Daniel, I have already interviewed Anika. So, I’m intrigued by you… Who are you? How’d you two meet?

D: I am a soft spoken nerd who likes crazy music. I can dance like a goof, I joke around a lot, but when making music I can be pure rage. I am passionate about the environment, left wing politics, dance music culture and promoting general non-uptight-ness! Anika and I met on Craigslist. I posted and got a number of replies, and when I heard Anika’s tracks and freestyle I was immediately like “fuck yes”! Anika is super talented, she can write stuff that hits you immediately, and she’s got the real presence of a great performer.

Anika, going back to some points you brought up when you were doing Universal Ninja’s, the elements of incisive inquiry disguised through frivolity and play fascinate me. How is it working with a new partner in crime? Have you managed to keep that same level of sincerity and seriousness?

A: Haha, yes. I love you for remembering that. Being playful, concise and witty have become a cornerstone of my artistic direction. PISS-OFF! for me is about finding a set of sounds and exploring that… Each song on this EP has a purpose, meanings. This project had a real grasp of tying together specific sounds, playing through songs continuous in order to flow in one’s conscious. I stepped way outside of my comfort zone, mostly by choice. Daniel is amazing to work with. He always brings such a high level of energy to the table…I love making music with him.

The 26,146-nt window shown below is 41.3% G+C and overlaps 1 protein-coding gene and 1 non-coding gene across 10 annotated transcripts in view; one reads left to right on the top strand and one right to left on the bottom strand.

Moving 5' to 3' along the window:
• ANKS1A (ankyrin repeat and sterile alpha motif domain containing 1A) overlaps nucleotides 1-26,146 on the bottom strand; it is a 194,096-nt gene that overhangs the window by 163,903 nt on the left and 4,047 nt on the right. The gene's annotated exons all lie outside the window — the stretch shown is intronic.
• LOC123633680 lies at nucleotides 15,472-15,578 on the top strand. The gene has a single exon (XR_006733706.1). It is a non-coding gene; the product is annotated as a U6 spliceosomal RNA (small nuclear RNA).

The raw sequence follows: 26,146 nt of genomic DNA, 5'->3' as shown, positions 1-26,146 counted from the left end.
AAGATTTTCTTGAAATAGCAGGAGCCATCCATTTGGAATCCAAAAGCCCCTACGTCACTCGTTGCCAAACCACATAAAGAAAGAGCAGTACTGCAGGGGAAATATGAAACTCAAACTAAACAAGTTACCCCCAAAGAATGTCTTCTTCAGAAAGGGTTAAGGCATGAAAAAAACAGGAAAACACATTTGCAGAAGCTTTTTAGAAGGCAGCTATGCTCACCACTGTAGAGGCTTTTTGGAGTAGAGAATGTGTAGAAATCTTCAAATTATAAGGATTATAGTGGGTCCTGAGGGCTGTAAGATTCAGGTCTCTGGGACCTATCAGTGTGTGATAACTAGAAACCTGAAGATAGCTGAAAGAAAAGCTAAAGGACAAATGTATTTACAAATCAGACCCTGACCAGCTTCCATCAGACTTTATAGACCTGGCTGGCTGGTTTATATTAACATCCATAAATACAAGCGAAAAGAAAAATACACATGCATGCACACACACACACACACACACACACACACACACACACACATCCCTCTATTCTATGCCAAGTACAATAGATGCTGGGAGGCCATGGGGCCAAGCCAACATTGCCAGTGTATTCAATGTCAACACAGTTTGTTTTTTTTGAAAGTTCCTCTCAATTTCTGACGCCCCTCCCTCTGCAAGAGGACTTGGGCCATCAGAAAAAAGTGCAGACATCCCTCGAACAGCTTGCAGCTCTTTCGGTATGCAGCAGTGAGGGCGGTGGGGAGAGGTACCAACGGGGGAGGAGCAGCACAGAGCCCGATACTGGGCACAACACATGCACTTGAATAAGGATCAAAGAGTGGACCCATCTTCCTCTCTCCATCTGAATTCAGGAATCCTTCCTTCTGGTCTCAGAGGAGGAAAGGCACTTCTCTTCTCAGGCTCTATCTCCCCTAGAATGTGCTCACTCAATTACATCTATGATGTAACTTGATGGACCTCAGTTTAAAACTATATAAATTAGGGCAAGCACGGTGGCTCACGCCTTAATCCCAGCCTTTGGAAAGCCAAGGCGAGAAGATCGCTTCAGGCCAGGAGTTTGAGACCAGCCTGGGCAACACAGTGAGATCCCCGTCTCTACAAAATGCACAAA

When you mention the “Master” in Antisocialite, who or what are you referring to? What’s brewing in that “melting fire” and what exactly are you cats calling for a revolt against?

A: The master is the programmer. The melting fire is our life. The million little moments that occur at the same time. The things we can never control, but spend all our life trying to. I’m saying rebel against it…break the program, break that shit. gender and race don’t exist… I’m gettin ahead of myself.